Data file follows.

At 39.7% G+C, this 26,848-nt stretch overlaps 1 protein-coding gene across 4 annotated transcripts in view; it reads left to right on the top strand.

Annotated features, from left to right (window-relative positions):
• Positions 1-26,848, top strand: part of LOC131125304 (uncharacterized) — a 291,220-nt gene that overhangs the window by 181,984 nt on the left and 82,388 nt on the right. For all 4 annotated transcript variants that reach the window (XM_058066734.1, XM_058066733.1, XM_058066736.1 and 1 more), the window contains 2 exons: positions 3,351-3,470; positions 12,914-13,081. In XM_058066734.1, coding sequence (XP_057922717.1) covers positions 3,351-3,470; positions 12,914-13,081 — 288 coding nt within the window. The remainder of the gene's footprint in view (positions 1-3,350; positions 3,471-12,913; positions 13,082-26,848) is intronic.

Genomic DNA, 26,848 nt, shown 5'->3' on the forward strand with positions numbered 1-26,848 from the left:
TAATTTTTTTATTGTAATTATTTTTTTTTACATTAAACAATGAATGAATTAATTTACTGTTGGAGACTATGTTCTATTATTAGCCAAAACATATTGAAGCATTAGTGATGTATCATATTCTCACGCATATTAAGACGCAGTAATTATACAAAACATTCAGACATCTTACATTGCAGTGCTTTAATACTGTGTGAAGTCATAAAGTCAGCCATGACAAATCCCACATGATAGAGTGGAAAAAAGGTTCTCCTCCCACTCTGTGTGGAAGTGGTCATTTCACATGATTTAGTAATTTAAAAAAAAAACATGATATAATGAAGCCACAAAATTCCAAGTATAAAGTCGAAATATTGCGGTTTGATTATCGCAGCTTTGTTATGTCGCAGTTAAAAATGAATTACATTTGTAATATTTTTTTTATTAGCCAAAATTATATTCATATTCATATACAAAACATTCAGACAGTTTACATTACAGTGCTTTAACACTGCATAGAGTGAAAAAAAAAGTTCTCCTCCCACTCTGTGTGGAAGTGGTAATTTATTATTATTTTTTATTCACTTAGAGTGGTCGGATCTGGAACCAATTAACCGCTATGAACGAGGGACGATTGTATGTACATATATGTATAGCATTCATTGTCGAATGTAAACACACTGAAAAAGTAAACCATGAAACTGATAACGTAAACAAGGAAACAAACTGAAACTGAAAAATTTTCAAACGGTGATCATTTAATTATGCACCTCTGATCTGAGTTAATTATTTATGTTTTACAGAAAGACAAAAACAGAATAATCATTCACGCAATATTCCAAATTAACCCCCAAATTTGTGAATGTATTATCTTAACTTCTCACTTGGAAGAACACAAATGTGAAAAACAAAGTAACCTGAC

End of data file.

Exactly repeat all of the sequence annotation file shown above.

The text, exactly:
At 39.7% G+C, this 26,848-nt stretch overlaps 1 protein-coding gene across 4 annotated transcripts in view; it reads left to right on the top strand.

Annotated features, from left to right (window-relative positions):
• Positions 1-26,848, top strand: part of LOC131125304 (uncharacterized) — a 291,220-nt gene that overhangs the window by 181,984 nt on the left and 82,388 nt on the right. For all 4 annotated transcript variants that reach the window (XM_058066734.1, XM_058066733.1, XM_058066736.1 and 1 more), the window contains 2 exons: positions 3,351-3,470; positions 12,914-13,081. In XM_058066734.1, coding sequence (XP_057922717.1) covers positions 3,351-3,470; positions 12,914-13,081 — 288 coding nt within the window. The remainder of the gene's footprint in view (positions 1-3,350; positions 3,471-12,913; positions 13,082-26,848) is intronic.

Genomic DNA, 26,848 nt, shown 5'->3' on the forward strand with positions numbered 1-26,848 from the left:
TAATTTTTTTATTGTAATTATTTTTTTTTACATTAAACAATGAATGAATTAATTTACTGTTGGAGACTATGTTCTATTATTAGCCAAAACATATTGAAGCATTAGTGATGTATCATATTCTCACGCATATTAAGACGCAGTAATTATACAAAACATTCAGACATCTTACATTGCAGTGCTTTAATACTGTGTGAAGTCATAAAGTCAGCCATGACAAATCCCACATGATAGAGTGGAAAAAAGGTTCTCCTCCCACTCTGTGTGGAAGTGGTCATTTCACATGATTTAGTAATTTAAAAAAAAAACATGATATAATGAAGCCACAAAATTCCAAGTATAAAGTCGAAATATTGCGGTTTGATTATCGCAGCTTTGTTATGTCGCAGTTAAAAATGAATTACATTTGTAATATTTTTTTTATTAGCCAAAATTATATTCATATTCATATACAAAACATTCAGACAGTTTACATTACAGTGCTTTAACACTGCATAGAGTGAAAAAAAAAGTTCTCCTCCCACTCTGTGTGGAAGTGGTAATTTATTATTATTTTTTATTCACTTAGAGTGGTCGGATCTGGAACCAATTAACCGCTATGAACGAGGGACGATTGTATGTACATATATGTATAGCATTCATTGTCGAATGTAAACACACTGAAAAAGTAAACCATGAAACTGATAACGTAAACAAGGAAACAAACTGAAACTGAAAAATTTTCAAACGGTGATCATTTAATTATGCACCTCTGATCTGAGTTAATTATTTATGTTTTACAGAAAGACAAAAACAGAATAATCATTCACGCAATATTCCAAATTAACCCCCAAATTTGTGAATGTATTATCTTAACTTCTCACTTGGAAGAACACAAATGTGAAAAACAAAGTAACCTGAC